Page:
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Thursday, May 25, 2006

The Brown people: Europe

REUTERS/Jerry Lampen
Netherland's Minister for Immigration
and Integration Rita Verdonk

Europe rethinks its 'safe haven' status

By Sarah Wildman, Contributor to The Christian Science Monitor Wed May 24, 4:00 AM ET

VIENNA - The night air in Vienna has finally turned warm, filling the city's trams with visitors. On the Ringstrasse, tourists take in the city, pointing out the City Hall and the parliament.

"Did you see that one girl - so young! And wearing a veil," a woman clucks in lightly accented English, staring out the window of tram D. "They will form a separate culture."

The sentiment isn't isolated. Earlier this month, Austria's Interior Minister Liese Prokop announced that 45 percent of Muslim immigrants were "unintegratable," and suggested that those people should "choose another country."


In the years following the World War II, a chagrined US and Europe vowed to follow the Geneva Conventions and create safe havens for refugees. Yet such lofty ideals were hard to uphold after massive influxes of workers in the 1960s and early 1970s were halted during an economic downturn
Those immigrant populations - often Muslims from North Africa and the Middle East - swelled with family reunification, yet often remained economically and socially distinct from the societies that had adopted. The image of the immigrant began to change, and distinctions between those who came for work and those who came for safety began to blur.

Now, says Jean-Pierre Cassarino, a researcher at the European-Mediterranean Consortium for Applied Research on International Migration in Florence, Italy, "asylum seekers are viewed as potential cheaters."

Collier points to the success in France - also this past week - of a strict new immigration law proposed by Interior Minister Nicolas Sarkozy. Mr. Sarkozy's proposal would institutionalize "selective" immigration, giving an advantage to privileged immigrants of better economic and education status who are more "integratable."

It would also change the rights of family reunification for workers already in the country; speed up the expulsion of undocumented immigrants who are discovered or whose applications for asylum are rejected; lengthen the amount of time it takes to apply for permanent residency status for married couples; and toughen visa requirements. Most controversial, Sarkozy announced deportations for undocumented immigrant school children.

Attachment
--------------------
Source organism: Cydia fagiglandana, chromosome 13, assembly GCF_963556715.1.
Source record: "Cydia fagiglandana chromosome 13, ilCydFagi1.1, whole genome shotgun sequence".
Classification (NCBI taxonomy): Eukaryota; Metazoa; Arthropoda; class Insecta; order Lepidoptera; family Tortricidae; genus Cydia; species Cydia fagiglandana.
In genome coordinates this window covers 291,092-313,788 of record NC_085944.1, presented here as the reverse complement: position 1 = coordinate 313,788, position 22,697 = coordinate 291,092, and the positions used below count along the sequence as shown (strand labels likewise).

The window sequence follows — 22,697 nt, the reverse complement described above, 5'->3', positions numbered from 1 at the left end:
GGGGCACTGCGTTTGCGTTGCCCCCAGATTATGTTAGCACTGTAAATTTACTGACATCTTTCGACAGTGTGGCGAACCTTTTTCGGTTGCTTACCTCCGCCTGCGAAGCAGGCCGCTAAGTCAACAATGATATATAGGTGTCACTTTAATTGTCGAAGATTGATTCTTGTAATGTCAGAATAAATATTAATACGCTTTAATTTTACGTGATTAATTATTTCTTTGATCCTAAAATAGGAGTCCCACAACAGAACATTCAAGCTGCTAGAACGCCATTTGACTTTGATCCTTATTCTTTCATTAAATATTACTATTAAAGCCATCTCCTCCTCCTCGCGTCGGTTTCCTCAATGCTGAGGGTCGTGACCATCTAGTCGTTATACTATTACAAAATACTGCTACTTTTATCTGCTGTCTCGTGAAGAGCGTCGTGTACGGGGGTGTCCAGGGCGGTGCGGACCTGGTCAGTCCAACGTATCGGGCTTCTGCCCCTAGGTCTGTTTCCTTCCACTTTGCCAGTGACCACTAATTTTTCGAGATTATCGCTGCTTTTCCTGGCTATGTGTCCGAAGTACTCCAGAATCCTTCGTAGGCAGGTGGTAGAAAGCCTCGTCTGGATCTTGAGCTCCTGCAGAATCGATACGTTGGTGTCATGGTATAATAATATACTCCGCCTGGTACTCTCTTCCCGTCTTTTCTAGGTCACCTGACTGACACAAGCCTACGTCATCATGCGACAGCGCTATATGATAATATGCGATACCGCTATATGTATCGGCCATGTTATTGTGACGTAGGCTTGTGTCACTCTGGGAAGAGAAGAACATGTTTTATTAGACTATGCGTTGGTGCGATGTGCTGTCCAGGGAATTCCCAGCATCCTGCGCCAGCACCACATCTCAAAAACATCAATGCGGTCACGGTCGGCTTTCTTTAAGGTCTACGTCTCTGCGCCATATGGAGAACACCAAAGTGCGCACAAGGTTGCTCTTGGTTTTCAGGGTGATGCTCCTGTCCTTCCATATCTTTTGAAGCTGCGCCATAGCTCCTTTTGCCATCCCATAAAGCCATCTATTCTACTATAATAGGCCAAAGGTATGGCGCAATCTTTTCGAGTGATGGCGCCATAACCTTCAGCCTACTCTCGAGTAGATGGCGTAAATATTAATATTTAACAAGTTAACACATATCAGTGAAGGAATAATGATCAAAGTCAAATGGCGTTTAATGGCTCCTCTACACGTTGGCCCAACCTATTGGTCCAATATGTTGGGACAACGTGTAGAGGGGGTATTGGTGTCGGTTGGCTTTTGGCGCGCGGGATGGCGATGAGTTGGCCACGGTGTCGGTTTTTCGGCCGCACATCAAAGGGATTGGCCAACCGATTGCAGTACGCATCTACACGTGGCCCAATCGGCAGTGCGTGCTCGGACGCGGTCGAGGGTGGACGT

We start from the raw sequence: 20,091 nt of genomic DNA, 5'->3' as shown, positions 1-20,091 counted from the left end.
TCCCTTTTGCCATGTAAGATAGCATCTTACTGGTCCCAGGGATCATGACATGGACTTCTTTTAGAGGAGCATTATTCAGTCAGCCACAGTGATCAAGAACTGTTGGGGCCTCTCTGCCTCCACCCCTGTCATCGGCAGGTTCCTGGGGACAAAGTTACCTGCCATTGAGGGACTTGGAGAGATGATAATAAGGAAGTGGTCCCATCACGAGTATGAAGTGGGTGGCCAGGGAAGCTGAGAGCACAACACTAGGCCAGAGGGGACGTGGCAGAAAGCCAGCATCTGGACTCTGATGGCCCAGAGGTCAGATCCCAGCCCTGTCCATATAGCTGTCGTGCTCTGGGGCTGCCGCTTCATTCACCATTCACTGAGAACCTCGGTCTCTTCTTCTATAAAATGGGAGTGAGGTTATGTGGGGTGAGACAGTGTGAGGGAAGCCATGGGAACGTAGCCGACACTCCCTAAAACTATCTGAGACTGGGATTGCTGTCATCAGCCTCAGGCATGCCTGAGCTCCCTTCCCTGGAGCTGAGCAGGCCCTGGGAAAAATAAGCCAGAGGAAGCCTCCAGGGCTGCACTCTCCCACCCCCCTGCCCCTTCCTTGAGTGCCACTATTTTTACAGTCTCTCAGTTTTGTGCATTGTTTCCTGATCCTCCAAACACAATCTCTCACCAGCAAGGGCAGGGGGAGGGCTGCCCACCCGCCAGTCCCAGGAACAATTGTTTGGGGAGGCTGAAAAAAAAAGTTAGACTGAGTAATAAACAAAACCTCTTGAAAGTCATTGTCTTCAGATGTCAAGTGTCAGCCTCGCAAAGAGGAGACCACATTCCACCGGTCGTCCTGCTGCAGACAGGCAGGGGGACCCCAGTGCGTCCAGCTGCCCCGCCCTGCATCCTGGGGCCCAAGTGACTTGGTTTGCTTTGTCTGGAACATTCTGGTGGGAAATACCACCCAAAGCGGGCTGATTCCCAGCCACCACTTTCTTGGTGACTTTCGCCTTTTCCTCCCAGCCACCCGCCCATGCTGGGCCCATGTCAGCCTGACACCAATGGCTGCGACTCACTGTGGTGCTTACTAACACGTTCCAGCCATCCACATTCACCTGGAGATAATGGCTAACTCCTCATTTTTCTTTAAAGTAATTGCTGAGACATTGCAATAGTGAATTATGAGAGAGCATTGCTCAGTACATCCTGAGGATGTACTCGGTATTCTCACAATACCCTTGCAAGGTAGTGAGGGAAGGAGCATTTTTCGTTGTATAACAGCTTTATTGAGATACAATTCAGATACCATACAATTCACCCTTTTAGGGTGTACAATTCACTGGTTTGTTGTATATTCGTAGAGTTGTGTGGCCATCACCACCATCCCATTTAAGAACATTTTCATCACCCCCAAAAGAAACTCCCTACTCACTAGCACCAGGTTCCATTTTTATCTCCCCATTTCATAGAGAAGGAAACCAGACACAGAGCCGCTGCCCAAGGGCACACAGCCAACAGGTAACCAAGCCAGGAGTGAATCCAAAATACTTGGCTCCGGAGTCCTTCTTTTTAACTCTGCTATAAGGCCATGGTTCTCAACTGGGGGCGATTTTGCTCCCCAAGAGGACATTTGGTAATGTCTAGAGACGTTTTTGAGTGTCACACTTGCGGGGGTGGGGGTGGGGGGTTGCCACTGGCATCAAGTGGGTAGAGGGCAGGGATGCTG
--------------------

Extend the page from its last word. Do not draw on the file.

"We speak of the need to fight immigration but we don't have a clear position on whether we need immigrants," says Mr. De Bruycker, noting the precipitous dip in population growth in European Union countries in the last half century. He adds that a series of recent incidents have affected the image of immigrants in the European mind. The murder of a Jewish man - Ilan Halimi - on the outskirts of Paris earlier this spring, for example, by a band of immigrant youths. Or the murder of a Malian woman and a Flemish child in Antwerp last week by the son of a founder of Belgium's most far-right party.

"In Europe, we are still unable to accept that we are a continent of immigration," says De Bruycker.

Within five years, these policies will be failures. Well, Sarkozy's Vichy-style deportation of children is likely to go before the European Court. But Europeans forget they have immigrants to do the jobs they don't want to do.

They isolated these people, then did little to intergrate them into the wider society, and then say "you don't fit in". You can't have it both ways. They want people to fit in, they have to make them fit in.

posted by Steve @ 12:15:00 AM

12:15:00 AM

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